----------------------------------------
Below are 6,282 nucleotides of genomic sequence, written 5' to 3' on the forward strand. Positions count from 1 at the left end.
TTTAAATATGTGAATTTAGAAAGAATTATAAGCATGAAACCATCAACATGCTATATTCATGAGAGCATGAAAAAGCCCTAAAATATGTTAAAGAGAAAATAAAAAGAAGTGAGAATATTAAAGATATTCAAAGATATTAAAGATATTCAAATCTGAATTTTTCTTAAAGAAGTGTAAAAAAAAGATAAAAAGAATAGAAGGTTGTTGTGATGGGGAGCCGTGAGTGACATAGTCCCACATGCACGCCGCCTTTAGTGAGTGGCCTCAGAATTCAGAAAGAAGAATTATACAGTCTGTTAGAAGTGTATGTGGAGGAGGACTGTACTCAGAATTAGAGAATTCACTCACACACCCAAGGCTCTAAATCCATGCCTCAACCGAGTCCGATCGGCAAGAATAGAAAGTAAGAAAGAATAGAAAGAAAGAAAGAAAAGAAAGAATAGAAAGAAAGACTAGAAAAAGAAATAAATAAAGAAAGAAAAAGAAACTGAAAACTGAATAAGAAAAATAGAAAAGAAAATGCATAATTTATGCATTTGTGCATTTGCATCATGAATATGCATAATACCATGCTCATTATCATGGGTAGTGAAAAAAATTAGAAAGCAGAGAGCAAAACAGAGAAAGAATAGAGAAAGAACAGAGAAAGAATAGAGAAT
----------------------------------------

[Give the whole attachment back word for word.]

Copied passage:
Below are 6,282 nucleotides of genomic sequence, written 5' to 3' on the forward strand. Positions count from 1 at the left end.
TTTAAATATGTGAATTTAGAAAGAATTATAAGCATGAAACCATCAACATGCTATATTCATGAGAGCATGAAAAAGCCCTAAAATATGTTAAAGAGAAAATAAAAAGAAGTGAGAATATTAAAGATATTCAAAGATATTAAAGATATTCAAATCTGAATTTTTCTTAAAGAAGTGTAAAAAAAAGATAAAAAGAATAGAAGGTTGTTGTGATGGGGAGCCGTGAGTGACATAGTCCCACATGCACGCCGCCTTTAGTGAGTGGCCTCAGAATTCAGAAAGAAGAATTATACAGTCTGTTAGAAGTGTATGTGGAGGAGGACTGTACTCAGAATTAGAGAATTCACTCACACACCCAAGGCTCTAAATCCATGCCTCAACCGAGTCCGATCGGCAAGAATAGAAAGTAAGAAAGAATAGAAAGAAAGAAAGAAAAGAAAGAATAGAAAGAAAGACTAGAAAAAGAAATAAATAAAGAAAGAAAAAGAAACTGAAAACTGAATAAGAAAAATAGAAAAGAAAATGCATAATTTATGCATTTGTGCATTTGCATCATGAATATGCATAATACCATGCTCATTATCATGGGTAGTGAAAAAAATTAGAAAGCAGAGAGCAAAACAGAGAAAGAATAGAGAAAGAACAGAGAAAGAATAGAGAAT